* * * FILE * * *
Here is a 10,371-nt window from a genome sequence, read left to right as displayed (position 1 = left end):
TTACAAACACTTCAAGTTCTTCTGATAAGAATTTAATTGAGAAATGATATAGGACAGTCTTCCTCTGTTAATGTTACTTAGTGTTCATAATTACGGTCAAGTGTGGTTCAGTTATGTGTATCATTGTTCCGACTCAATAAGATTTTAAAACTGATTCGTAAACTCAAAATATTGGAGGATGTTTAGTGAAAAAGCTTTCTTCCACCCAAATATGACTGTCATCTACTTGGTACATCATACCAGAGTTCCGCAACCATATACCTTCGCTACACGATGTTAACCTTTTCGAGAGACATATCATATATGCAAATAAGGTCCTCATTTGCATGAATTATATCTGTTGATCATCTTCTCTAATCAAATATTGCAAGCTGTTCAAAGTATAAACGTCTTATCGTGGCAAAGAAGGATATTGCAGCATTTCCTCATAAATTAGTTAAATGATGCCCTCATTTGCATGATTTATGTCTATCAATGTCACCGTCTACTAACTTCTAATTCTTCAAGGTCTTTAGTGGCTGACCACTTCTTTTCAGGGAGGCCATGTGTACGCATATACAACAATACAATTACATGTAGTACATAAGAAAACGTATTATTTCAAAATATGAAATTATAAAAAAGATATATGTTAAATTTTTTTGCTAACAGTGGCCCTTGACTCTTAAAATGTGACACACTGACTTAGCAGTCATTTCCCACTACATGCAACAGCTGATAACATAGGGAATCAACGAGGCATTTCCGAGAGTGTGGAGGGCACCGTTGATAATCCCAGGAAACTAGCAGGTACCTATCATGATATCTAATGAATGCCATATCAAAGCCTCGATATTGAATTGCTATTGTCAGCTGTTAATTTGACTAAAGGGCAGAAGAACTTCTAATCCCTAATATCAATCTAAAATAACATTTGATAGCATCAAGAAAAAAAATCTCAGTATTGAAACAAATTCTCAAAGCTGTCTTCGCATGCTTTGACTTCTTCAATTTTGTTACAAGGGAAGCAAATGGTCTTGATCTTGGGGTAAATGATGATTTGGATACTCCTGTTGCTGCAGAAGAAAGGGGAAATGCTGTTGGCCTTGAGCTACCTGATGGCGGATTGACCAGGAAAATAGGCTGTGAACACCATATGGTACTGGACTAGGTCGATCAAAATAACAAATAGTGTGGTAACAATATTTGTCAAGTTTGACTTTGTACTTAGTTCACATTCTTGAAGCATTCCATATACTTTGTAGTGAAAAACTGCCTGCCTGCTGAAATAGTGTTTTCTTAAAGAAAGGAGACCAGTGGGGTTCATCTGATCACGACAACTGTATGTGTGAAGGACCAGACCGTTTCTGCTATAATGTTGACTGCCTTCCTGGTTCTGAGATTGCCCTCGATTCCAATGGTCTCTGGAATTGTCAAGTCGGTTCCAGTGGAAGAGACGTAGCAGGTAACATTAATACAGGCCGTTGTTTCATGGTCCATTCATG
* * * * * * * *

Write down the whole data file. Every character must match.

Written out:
Here is a 10,371-nt window from a genome sequence, read left to right as displayed (position 1 = left end):
TTACAAACACTTCAAGTTCTTCTGATAAGAATTTAATTGAGAAATGATATAGGACAGTCTTCCTCTGTTAATGTTACTTAGTGTTCATAATTACGGTCAAGTGTGGTTCAGTTATGTGTATCATTGTTCCGACTCAATAAGATTTTAAAACTGATTCGTAAACTCAAAATATTGGAGGATGTTTAGTGAAAAAGCTTTCTTCCACCCAAATATGACTGTCATCTACTTGGTACATCATACCAGAGTTCCGCAACCATATACCTTCGCTACACGATGTTAACCTTTTCGAGAGACATATCATATATGCAAATAAGGTCCTCATTTGCATGAATTATATCTGTTGATCATCTTCTCTAATCAAATATTGCAAGCTGTTCAAAGTATAAACGTCTTATCGTGGCAAAGAAGGATATTGCAGCATTTCCTCATAAATTAGTTAAATGATGCCCTCATTTGCATGATTTATGTCTATCAATGTCACCGTCTACTAACTTCTAATTCTTCAAGGTCTTTAGTGGCTGACCACTTCTTTTCAGGGAGGCCATGTGTACGCATATACAACAATACAATTACATGTAGTACATAAGAAAACGTATTATTTCAAAATATGAAATTATAAAAAAGATATATGTTAAATTTTTTTGCTAACAGTGGCCCTTGACTCTTAAAATGTGACACACTGACTTAGCAGTCATTTCCCACTACATGCAACAGCTGATAACATAGGGAATCAACGAGGCATTTCCGAGAGTGTGGAGGGCACCGTTGATAATCCCAGGAAACTAGCAGGTACCTATCATGATATCTAATGAATGCCATATCAAAGCCTCGATATTGAATTGCTATTGTCAGCTGTTAATTTGACTAAAGGGCAGAAGAACTTCTAATCCCTAATATCAATCTAAAATAACATTTGATAGCATCAAGAAAAAAAATCTCAGTATTGAAACAAATTCTCAAAGCTGTCTTCGCATGCTTTGACTTCTTCAATTTTGTTACAAGGGAAGCAAATGGTCTTGATCTTGGGGTAAATGATGATTTGGATACTCCTGTTGCTGCAGAAGAAAGGGGAAATGCTGTTGGCCTTGAGCTACCTGATGGCGGATTGACCAGGAAAATAGGCTGTGAACACCATATGGTACTGGACTAGGTCGATCAAAATAACAAATAGTGTGGTAACAATATTTGTCAAGTTTGACTTTGTACTTAGTTCACATTCTTGAAGCATTCCATATACTTTGTAGTGAAAAACTGCCTGCCTGCTGAAATAGTGTTTTCTTAAAGAAAGGAGACCAGTGGGGTTCATCTGATCACGACAACTGTATGTGTGAAGGACCAGACCGTTTCTGCTATAATGTTGACTGCCTTCCTGGTTCTGAGATTGCCCTCGATTCCAATGGTCTCTGGAATTGTCAAGTCGGTTCCAGTGGAAGAGACGTAGCAGGTAACATTAATACAGGCCGTTGTTTCATGGTCCATTCATG